Walter Harris (historian)

Walter Harris (1686–1761) was an Anglo-Irish historian and writer.


Harris was educated at Kilkenny College and Trinity College, Dublin. He married Elizabeth Ware, great-granddaughter of Sir James Ware, the historian, in 1716 and became vicar-general to the Archbishop of Meath in 1753.

Harris received a government pension in 1748, which enabled him to work on histories and religious writings. In the 1740s he was involved with the Physico-Historical Society, a similar society to the Royal Dublin Society, along with Robert Jocelyn, the politician; Dr. Samuel Madden, the philanthropist; Thomas Prior, the founder of the Royal Dublin Society; John Rutty the physician and naturalist; John Lodge, author of Peerage of Ireland; and Charles Smith, the topographer and historian.

Harris died at his house in Clarendon St., Dublin, in 1761.


In the 1730s, along with others of his time, Harris supported a scheme to compile and publish histories of all Irish counties. He also started to revise and republish the historical and topographical writings of Sir James Ware, translating them from Latin to English. The first to be published was Historiographorum Aliorumque Scriptorum Hiberniae Commentarium: or, a history of the Irish writers (Dublin, 1736). To increase the attractiveness of these books he commissioned from Jonas Blaymire drawings of buildings and their contents.[1]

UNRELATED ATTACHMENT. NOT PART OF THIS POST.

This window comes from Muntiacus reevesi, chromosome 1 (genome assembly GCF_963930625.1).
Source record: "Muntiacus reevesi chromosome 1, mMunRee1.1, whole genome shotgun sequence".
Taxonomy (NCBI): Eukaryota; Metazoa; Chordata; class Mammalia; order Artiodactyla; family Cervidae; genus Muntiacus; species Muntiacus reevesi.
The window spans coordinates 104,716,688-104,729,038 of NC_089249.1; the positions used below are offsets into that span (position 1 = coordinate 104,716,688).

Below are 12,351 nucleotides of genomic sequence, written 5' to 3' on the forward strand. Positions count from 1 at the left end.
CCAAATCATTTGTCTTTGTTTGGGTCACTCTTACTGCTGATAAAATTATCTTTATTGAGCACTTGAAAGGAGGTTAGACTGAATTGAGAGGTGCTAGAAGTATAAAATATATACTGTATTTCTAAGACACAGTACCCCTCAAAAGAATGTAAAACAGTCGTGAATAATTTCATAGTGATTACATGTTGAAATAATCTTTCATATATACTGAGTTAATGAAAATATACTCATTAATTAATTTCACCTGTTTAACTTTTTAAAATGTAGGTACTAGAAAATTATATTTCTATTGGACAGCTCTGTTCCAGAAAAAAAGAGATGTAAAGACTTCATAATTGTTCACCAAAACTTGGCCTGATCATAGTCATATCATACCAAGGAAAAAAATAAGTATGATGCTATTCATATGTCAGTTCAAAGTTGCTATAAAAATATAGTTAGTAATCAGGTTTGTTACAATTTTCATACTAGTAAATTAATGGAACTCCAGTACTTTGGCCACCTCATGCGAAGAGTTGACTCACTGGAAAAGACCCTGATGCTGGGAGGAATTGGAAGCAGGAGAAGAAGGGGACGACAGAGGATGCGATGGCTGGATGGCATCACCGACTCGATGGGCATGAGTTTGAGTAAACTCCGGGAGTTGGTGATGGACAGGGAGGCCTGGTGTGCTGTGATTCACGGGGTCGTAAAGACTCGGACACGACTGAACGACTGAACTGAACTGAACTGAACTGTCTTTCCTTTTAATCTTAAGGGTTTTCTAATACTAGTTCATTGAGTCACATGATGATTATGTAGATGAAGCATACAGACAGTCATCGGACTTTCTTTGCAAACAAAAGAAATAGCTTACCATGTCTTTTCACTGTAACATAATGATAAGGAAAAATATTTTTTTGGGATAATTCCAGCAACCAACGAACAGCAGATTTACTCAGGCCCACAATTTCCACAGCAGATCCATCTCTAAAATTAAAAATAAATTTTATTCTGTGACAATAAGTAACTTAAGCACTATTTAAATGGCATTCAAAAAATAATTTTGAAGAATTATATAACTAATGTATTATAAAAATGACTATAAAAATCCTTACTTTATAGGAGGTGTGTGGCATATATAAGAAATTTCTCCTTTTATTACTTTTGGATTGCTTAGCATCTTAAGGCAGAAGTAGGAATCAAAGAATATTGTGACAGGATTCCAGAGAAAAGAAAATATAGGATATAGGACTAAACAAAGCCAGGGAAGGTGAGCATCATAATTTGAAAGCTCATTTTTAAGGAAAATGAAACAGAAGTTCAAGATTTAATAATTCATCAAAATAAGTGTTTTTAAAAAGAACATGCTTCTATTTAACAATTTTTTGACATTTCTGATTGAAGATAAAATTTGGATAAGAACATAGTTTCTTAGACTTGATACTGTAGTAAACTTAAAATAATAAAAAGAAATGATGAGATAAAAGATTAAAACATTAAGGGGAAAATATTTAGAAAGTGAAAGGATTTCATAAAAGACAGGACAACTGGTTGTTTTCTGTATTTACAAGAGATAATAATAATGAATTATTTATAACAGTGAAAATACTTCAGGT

In 1752 in a book published in Dublin he bitterly attacked a book by John Curry published in London in 1747, a Brief Account from the most authentic Protestant writers of the Irish Rebellion, 1641, which was against partisan anti-Catholic history. In reply Curry published his Historical Memoirs, afterwards enlarged and published in 1775 under the title An Historical and Critical Review of the Civil Wars in Ireland.

In 1766 his work The history and antiquities of the city of Dublin was published.

See alsoEdit


  1. ^ W. G. Strickland, A dictionary of Irish artists'

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